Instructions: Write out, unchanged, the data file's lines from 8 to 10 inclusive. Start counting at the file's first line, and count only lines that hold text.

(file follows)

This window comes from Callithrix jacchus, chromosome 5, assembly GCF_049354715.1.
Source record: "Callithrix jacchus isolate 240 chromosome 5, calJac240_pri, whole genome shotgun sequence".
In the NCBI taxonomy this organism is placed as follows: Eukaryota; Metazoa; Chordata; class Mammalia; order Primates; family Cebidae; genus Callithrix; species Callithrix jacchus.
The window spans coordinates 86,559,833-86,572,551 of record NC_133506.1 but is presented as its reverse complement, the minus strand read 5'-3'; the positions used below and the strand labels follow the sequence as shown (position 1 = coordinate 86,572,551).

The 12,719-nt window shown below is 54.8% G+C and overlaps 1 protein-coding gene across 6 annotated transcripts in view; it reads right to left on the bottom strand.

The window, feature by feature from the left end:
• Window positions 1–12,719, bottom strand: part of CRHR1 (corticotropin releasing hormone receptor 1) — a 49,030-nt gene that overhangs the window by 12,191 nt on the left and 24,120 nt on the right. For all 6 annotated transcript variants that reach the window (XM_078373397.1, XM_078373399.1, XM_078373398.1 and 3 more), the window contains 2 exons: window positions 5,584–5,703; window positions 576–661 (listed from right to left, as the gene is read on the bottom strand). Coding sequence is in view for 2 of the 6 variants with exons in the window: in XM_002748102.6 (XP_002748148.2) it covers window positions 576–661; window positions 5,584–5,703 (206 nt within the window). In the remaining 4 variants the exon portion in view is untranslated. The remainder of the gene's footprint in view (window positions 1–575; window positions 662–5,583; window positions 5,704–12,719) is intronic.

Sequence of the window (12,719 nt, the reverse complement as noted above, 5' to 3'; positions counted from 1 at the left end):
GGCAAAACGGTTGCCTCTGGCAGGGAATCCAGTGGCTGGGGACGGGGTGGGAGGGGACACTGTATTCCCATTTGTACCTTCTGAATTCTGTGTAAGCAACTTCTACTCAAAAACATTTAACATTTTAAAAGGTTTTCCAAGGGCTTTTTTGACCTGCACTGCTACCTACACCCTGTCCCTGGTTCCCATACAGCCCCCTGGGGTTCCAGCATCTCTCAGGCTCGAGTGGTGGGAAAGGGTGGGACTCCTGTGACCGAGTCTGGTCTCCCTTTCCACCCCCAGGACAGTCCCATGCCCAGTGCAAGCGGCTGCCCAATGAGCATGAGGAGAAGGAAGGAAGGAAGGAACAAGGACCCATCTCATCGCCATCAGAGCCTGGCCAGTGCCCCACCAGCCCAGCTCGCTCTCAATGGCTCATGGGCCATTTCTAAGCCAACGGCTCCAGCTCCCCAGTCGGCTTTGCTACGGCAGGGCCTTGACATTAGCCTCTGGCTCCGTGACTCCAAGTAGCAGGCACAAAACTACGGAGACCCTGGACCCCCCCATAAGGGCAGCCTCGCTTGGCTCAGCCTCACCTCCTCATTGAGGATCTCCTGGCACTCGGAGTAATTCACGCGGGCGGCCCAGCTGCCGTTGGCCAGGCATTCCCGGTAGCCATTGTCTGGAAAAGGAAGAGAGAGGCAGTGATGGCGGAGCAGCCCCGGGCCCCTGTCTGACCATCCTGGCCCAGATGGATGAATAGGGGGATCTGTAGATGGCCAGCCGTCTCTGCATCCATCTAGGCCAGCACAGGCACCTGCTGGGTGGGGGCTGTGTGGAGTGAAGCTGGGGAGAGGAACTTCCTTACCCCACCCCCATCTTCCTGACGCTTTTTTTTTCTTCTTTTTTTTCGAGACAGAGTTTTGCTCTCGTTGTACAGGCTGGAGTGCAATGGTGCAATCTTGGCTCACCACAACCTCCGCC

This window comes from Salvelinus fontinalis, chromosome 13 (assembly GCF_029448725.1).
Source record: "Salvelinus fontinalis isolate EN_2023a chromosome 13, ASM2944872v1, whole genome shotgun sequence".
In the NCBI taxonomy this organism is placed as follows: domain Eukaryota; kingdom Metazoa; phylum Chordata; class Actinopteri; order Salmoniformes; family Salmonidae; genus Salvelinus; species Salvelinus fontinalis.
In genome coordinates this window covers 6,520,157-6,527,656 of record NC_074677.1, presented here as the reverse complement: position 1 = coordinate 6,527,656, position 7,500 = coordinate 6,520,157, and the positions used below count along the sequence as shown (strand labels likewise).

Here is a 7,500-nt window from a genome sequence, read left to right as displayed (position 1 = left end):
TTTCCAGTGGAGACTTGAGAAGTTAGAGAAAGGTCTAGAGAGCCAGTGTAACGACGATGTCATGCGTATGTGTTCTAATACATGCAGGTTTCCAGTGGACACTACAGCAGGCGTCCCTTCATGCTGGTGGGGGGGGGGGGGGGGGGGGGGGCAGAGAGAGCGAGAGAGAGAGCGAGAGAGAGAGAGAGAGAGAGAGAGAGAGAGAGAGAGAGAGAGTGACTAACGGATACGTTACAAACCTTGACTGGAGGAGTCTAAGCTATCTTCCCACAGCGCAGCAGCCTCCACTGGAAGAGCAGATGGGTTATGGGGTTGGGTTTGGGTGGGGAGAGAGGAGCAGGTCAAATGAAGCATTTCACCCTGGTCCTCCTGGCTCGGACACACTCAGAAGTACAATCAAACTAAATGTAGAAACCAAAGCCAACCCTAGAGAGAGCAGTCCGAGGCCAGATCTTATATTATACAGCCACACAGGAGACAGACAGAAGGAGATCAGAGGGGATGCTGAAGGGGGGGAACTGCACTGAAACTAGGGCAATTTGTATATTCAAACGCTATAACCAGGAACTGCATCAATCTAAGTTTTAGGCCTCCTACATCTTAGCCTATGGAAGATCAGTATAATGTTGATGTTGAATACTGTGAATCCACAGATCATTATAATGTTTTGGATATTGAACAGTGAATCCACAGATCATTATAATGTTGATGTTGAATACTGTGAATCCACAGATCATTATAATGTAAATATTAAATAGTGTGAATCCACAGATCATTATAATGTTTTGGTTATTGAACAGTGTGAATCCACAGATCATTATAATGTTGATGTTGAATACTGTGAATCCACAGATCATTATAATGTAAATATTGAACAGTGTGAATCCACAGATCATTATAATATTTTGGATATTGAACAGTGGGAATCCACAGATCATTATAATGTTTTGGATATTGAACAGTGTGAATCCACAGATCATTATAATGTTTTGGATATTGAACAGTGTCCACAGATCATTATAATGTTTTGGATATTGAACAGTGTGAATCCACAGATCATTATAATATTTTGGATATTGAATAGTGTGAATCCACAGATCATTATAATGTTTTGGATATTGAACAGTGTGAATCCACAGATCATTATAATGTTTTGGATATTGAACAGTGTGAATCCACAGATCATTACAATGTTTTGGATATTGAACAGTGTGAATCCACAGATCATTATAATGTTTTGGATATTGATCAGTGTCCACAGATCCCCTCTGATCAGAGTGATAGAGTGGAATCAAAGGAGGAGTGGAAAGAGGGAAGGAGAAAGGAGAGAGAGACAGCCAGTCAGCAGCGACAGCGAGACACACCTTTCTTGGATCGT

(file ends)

Sequence of the window (12,719 nt, the reverse complement as noted above, 5' to 3'; positions counted from 1 at the left end):
GGCAAAACGGTTGCCTCTGGCAGGGAATCCAGTGGCTGGGGACGGGGTGGGAGGGGACACTGTATTCCCATTTGTACCTTCTGAATTCTGTGTAAGCAACTTCTACTCAAAAACATTTAACATTTTAAAAGGTTTTCCAAGGGCTTTTTTGACCTGCACTGCTACCTACACCCTGTCCCTGGTTCCCATACAGCCCCCTGGGGTTCCAGCATCTCTCAGGCTCGAGTGGTGGGAAAGGGTGGGACTCCTGTGACCGAGTCTGGTCTCCCTTTCCACCCCCAGGACAGTCCCATGCCCAGTGCAAGCGGCTGCCCAATGAGCATGAGGAGAAGGAAGGAAGGAAGGAACAAGGACCCATCTCATCGCCATCAGAGCCTGGCCAGTGCCCCACCAGCCCAGCTCGCTCTCAATGGCTCATGGGCCATTTCTAAGCCAACGGCTCCAGCTCCCCAGTCGGCTTTGCTACGGCAGGGCCTTGACATTAGCCTCTGGCTCCGTGACTCCAAGTAGCAGGCACAAAACTACGGAGACCCTGGACCCCCCCATAAGGGCAGCCTCGCTTGGCTCAGCCTCACCTCCTCATTGAGGATCTCCTGGCACTCGGAGTAATTCACGCGGGCGGCCCAGCTGCCGTTGGCCAGGCATTCCCGGTAGCCATTGTCTGGAAAAGGAAGAGAGAGGCAGTGATGGCGGAGCAGCCCCGGGCCCCTGTCTGACCATCCTGGCCCAGATGGATGAATAGGGGGATCTGTAGATGGCCAGCCGTCTCTGCATCCATCTAGGCCAGCACAGGCACCTGCTGGGTGGGGGCTGTGTGGAGTGAAGCTGGGGAGAGGAACTTCCTTACCCCACCCCCATCTTCCTGACGCTTTTTTTTTCTTCTTTTTTTTCGAGACAGAGTTTTGCTCTCGTTGTACAGGCTGGAGTGCAATGGTGCAATCTTGGCTCACCACAACCTCCGCC

This window comes from Salvelinus fontinalis, chromosome 13 (assembly GCF_029448725.1).